Andrea Bocelli gives voice to his love of film music on Cinema, his new album
The music of a film score 'allows composers to go out in space and be totally free', says the tenor of songs including Maria, Moon River and Por Una Cabeza from Scent of a Woman
Andrea Bocelli has two requirements for this interview: he wants to sit out on the patio (“it’s too cold in here,” he says of the suite at the Montage Beverly Hills hotel), and he is going to speak Italian only (“because if I speak English, I have to be more basic, and I won’t be able to express exactly the things I want to say”, he explains, in perfect English).
The Italian tenor, who has sold 80 million albums, was in the United States recently for a number of reasons: the filming of a PBS special, to publicise his latest album – and a little gig singing for the Pope during the latter’s visit to Philadelphia. He has a busy, although not gruelling, tour schedule ahead, singing in Budapest, Prague, Phoenix, Las Vegas and New York’s Madison Square Garden up to the end of the year.
Bocelli’s new album, Cinema, which goes on global release on October 23, is his first in two years and encapsulates a lifelong love of film music.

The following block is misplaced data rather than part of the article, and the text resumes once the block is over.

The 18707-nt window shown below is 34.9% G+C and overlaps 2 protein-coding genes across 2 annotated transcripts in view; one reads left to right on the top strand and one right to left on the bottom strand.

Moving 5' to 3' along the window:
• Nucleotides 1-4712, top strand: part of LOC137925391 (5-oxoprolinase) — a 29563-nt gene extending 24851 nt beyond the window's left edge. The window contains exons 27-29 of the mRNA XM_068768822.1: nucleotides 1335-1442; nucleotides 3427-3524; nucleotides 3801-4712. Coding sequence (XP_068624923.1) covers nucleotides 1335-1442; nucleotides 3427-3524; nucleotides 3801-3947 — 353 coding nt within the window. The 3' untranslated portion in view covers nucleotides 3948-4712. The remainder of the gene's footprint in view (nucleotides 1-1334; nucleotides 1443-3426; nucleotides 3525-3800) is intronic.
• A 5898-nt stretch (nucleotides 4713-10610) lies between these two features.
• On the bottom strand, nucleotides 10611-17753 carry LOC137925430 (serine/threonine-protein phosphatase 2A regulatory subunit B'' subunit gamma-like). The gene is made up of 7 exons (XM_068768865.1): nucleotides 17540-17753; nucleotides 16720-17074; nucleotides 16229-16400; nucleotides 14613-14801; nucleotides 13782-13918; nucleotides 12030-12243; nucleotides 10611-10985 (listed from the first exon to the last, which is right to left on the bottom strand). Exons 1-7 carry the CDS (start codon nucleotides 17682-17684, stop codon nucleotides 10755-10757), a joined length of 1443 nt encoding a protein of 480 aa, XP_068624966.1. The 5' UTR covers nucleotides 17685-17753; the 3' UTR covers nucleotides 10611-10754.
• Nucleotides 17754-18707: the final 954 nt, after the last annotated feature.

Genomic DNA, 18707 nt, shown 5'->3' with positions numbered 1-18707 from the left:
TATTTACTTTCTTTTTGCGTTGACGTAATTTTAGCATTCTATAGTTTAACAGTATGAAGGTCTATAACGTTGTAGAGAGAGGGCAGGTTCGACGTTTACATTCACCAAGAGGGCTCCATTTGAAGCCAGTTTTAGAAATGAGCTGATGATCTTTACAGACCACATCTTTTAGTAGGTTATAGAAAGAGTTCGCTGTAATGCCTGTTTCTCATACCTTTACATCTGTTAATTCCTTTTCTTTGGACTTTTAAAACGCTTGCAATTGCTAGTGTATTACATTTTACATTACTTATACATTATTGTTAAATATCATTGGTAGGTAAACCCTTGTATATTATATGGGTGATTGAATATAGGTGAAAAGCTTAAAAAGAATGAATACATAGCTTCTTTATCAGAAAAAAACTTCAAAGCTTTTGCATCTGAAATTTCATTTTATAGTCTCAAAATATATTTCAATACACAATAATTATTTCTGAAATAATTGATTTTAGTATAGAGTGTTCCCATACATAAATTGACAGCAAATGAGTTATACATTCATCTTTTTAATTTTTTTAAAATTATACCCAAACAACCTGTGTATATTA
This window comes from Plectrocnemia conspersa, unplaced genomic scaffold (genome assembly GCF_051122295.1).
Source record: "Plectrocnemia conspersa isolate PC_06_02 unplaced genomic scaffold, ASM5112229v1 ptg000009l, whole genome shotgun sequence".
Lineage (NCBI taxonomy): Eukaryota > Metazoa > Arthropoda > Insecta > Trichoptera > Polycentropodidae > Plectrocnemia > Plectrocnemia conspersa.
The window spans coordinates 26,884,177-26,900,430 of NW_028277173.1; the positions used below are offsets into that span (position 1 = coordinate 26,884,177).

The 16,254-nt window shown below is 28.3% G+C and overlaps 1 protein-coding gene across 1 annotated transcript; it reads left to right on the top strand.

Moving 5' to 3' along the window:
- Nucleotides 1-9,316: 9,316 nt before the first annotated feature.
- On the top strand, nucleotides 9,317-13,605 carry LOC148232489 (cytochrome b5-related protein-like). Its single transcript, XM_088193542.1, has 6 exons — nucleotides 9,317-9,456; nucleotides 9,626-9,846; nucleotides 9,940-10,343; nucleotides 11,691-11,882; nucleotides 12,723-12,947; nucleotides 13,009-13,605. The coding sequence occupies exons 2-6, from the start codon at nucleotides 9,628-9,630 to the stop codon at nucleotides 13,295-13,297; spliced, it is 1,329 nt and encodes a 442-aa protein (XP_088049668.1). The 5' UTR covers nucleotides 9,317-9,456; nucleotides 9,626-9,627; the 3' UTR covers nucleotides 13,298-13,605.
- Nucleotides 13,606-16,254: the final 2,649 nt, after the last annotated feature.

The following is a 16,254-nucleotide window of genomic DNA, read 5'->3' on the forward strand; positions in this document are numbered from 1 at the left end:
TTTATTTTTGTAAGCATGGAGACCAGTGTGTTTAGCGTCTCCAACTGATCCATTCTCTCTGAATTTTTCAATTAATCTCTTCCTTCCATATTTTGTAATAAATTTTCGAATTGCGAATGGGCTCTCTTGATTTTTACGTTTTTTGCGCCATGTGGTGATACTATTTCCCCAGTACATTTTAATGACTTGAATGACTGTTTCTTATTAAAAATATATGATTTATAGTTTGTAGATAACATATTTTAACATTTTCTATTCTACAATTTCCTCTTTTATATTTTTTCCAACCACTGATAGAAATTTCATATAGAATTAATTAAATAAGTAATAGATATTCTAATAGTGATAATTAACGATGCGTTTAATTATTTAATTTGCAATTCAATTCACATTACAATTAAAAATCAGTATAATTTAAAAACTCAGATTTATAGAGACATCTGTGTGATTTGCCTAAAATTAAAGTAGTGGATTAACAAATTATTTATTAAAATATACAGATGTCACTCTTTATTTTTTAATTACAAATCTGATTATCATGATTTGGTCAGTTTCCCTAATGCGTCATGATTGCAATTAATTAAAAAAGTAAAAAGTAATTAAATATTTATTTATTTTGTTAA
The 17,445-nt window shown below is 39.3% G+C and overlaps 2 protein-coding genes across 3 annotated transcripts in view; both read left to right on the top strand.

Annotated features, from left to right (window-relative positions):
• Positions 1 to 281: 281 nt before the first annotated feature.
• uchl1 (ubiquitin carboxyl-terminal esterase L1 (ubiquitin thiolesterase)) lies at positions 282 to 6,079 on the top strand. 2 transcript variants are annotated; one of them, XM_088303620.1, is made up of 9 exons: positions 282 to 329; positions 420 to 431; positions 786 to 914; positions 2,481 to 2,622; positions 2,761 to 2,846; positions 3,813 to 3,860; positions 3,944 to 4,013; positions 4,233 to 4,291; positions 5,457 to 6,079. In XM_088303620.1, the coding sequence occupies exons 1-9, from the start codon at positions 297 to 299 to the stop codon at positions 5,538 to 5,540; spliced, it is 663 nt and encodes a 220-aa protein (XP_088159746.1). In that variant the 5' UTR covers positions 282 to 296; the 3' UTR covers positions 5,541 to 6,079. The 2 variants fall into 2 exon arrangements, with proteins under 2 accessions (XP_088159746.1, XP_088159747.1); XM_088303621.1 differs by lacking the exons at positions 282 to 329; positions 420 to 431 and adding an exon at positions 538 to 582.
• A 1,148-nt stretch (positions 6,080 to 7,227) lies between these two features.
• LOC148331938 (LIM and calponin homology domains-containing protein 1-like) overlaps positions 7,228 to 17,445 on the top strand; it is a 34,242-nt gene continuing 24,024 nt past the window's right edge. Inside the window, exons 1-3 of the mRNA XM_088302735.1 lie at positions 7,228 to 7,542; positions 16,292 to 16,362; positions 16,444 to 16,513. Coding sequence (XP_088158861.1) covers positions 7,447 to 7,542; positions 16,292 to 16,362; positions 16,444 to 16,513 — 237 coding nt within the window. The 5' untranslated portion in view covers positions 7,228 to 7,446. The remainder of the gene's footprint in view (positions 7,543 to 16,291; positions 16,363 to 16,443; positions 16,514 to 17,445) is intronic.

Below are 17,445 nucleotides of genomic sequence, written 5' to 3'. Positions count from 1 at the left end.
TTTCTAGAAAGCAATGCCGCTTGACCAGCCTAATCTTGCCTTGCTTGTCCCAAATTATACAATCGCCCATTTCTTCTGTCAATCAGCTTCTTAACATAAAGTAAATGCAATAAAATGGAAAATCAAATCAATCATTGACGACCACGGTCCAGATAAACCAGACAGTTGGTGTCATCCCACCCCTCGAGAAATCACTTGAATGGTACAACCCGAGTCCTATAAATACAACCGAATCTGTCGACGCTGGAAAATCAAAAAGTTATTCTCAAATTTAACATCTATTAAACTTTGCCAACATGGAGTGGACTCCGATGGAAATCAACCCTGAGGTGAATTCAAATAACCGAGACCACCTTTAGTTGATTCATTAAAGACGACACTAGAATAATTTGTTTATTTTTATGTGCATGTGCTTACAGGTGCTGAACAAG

The 16 tracks include classics like Maria from West Side Story, Moon River from Breakfast at Tiffany’s, and The Music of the Night from The Phantom of the Opera.
Bocelli invited in young talent on a couple of the songs, teaming up with Ariana Grande for E Piu’ Ti Penso from Once Upon a Time in America, and Nicole Scherzinger for a rousing duet of No Llores Por Mi, Argentina (Don’t Cry for Me Argentina).
The songs featured are in English, Italian, French, Spanish and the dialect of Sicily. Por una Cabeza, the beguiling tango song that appeared in 1992’s Scent of a Woman, is in Spanish – “a wonderfully seductive, evocative language”, he says.
Bocelli – who suffered from congenital glaucoma as a child and lost his sight for good after an accident during a soccer match when he was 12 – considered hundreds of songs before settling on the final tracks, choosing songs that are beloved and admired.
“The basic principle that I’ve followed in choosing these pieces is that they have established themselves over space and time,” he says. “This is music that is very touching. The music of a film score allows composers to go out in space and be totally free. They don’t have to follow any established patterns … It’s not a constraining type of music.”
He has long been inspired by composers like Ennio Morricone, Henry Mancini and Leonard Bernstein. And it’s not just those mainstream composers that he remembers as being a profound influence on his musicianship. He likes to cite Italian operatic bass singer Bonaldo Giaiotti, who was born and grew up near the Dolomite mountains in northeastern Italy, and who believes that “even cows mooing” can be a source of inspiration.
“Any voice that comes from nature can relax and put you in harmony,” says Bocelli.
The classical tenor made his first foray into pop music in the late 1990s, after the success of his award-winning duet with Celine Dion, The Prayer, on the Quest for Camelot soundtrack.